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J Stroke Cerebrovasc Dis. 2015 Jan;24(1):91-9. doi: 10.1016/j.jstrokecerebrovasdis.2014.07.030. Epub 2014 Oct 16.

Can trained field community workers identify stroke using a stroke symptom questionnaire as well as neurologists? Adaptation and validation of a community worker administered stroke symptom questionnaire in a peri-urban Pakistani community.

Author information

1
Stroke Service, Department of Medicine, The International Cerebrovascular Translational Clinical Research Training Program, Fogarty International Center, National Institutes of Health, Aga Khan University.
2
Stroke Service, Department of Medicine, The International Cerebrovascular Translational Clinical Research Training Program, Fogarty International Center, National Institutes of Health, Aga Khan University. Electronic address: ayeesha.kamal@aku.edu.
3
Department of Community Health Sciences, Aga Khan University.
4
Aman Health, Aman Foundation.
5
Department of Medicine, Epidemiology and Biostatistics, Aga Khan University.
6
Department of Emergency Medicine, Aga Khan University and AMAN Health, AMAN Foundation Karachi, Pakistan.

Abstract

BACKGROUND:

Stroke is a leading cause of morbidity and mortality worldwide. There is a paucity of data from South Asia where stroke is highly prevalent. Validated tools administrable by community health workers (CHWs) are required to identify stroke in the community in a resource-strapped region such as this.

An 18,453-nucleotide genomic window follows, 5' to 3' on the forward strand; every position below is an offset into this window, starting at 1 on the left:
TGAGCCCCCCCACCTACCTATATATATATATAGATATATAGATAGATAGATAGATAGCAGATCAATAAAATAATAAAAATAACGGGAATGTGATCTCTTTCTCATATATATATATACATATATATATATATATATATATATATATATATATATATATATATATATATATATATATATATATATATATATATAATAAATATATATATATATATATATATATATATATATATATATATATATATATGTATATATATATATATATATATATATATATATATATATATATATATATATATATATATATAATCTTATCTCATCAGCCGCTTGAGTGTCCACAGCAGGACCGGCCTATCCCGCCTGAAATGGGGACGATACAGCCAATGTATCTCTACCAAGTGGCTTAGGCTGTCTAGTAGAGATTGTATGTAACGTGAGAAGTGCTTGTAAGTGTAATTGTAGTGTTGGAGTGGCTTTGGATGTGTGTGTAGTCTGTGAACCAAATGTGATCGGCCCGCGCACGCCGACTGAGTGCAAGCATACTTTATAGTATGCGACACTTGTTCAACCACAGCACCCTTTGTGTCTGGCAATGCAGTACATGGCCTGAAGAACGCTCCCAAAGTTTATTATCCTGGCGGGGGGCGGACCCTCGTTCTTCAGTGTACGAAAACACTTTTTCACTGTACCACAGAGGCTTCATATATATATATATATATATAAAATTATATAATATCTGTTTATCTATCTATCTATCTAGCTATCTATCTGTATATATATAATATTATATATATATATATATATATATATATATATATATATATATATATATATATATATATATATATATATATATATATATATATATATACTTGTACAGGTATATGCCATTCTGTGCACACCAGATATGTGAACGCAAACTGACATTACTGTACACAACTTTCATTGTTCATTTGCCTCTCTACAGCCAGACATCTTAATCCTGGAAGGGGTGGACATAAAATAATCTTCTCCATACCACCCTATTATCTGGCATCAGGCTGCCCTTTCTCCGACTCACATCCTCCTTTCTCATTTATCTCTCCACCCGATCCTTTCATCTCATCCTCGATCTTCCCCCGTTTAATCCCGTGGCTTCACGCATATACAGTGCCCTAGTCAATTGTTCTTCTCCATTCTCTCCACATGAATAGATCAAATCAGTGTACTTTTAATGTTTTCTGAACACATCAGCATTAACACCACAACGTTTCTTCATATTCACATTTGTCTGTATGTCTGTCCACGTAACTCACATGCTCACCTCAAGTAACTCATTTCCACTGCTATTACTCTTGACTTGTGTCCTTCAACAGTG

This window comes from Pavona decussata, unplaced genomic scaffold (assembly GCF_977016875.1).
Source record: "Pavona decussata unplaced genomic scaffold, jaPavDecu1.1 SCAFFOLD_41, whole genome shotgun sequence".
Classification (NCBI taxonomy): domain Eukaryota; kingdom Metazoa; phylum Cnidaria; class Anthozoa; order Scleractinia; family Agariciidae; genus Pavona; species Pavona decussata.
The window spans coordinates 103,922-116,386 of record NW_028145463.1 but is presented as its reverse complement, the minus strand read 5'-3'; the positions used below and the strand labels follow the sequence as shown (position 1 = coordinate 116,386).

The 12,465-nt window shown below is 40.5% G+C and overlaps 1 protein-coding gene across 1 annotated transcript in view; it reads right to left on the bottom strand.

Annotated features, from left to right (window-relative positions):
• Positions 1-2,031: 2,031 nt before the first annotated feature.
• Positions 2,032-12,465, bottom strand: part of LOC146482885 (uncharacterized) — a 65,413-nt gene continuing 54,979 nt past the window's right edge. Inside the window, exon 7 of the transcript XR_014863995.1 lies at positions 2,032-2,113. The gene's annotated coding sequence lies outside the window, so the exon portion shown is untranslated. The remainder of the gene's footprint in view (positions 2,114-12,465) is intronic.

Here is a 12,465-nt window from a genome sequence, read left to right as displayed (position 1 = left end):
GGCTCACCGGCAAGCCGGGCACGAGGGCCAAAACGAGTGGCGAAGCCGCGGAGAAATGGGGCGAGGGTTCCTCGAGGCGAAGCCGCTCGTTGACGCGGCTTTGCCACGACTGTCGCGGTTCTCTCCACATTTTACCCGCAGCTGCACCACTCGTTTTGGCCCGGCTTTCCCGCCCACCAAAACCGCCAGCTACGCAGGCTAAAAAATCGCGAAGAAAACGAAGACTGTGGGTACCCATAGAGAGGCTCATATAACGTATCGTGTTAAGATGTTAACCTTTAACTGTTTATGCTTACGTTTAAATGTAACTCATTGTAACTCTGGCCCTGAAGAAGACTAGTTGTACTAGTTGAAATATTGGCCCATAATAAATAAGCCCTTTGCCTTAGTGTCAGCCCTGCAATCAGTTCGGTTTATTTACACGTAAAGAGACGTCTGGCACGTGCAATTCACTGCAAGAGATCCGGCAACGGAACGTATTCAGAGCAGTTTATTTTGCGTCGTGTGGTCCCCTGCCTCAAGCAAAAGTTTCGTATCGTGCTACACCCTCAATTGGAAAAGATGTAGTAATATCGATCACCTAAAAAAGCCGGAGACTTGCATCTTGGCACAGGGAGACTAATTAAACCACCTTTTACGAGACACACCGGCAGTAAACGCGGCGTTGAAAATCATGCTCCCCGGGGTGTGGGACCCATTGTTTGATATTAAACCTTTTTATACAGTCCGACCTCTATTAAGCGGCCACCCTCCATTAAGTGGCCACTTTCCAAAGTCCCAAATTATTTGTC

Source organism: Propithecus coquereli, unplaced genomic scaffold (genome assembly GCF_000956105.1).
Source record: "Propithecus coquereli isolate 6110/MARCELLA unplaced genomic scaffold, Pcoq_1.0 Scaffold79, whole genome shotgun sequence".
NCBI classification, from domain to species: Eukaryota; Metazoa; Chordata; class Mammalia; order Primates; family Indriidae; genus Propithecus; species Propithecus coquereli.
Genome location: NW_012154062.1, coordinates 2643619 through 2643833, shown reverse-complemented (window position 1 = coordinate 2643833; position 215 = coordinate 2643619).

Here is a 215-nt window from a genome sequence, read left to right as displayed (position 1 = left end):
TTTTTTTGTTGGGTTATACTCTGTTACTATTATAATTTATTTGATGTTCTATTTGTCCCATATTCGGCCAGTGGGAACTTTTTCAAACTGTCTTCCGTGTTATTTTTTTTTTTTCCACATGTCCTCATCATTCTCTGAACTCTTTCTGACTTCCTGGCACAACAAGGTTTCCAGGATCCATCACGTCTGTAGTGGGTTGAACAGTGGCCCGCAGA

METHODS:

The study was conducted in a transitional slum in Karachi, Pakistan. Questionnaire to Verify Stroke-Free Status (QVSFS) was adapted and translated into Urdu. Two CHWs, trained by a neurologist, selected 322 community-dwelling subjects using purposive sampling. Each CHW collected data independently, which was validated by a vascular neurologist who directly examined each participant. To assess the effect of audit and feedback, data from the final 10% of the subjects were collected after a second training session for the CHWs. Sensitivity, specificity, and Cohen kappa were determined for the CHW-administered questionnaire against neurovascular assessment.

RESULTS:

Mean age of participants was 56.5 years with 71% of participants being women. The sensitivity and specificity of the questionnaire of detecting stroke was 77.1% (confidence interval [CI], 64.1-86.9) and 85.8% (CI, 83.5-87.5), respectively. The chance-corrected agreement using the Cohen kappa statistic was .51 (CI, .38-.60). Kappa ranged from .37 to .58 for each of the 7 stroke symptoms. Hemianesthesia (72.9%) and hemiplegia (64.6%) were the most sensitive symptoms. The performance and agreement improved from moderate to substantial after audit and feedback.

CONCLUSIONS:

We found a reasonable sensitivity and specificity and moderate agreement between CHW-administered QVSFS and assessment by a vascular neurologist.

KEYWORDS:

Stroke; detection; developing countries; epidemiology; prevalence

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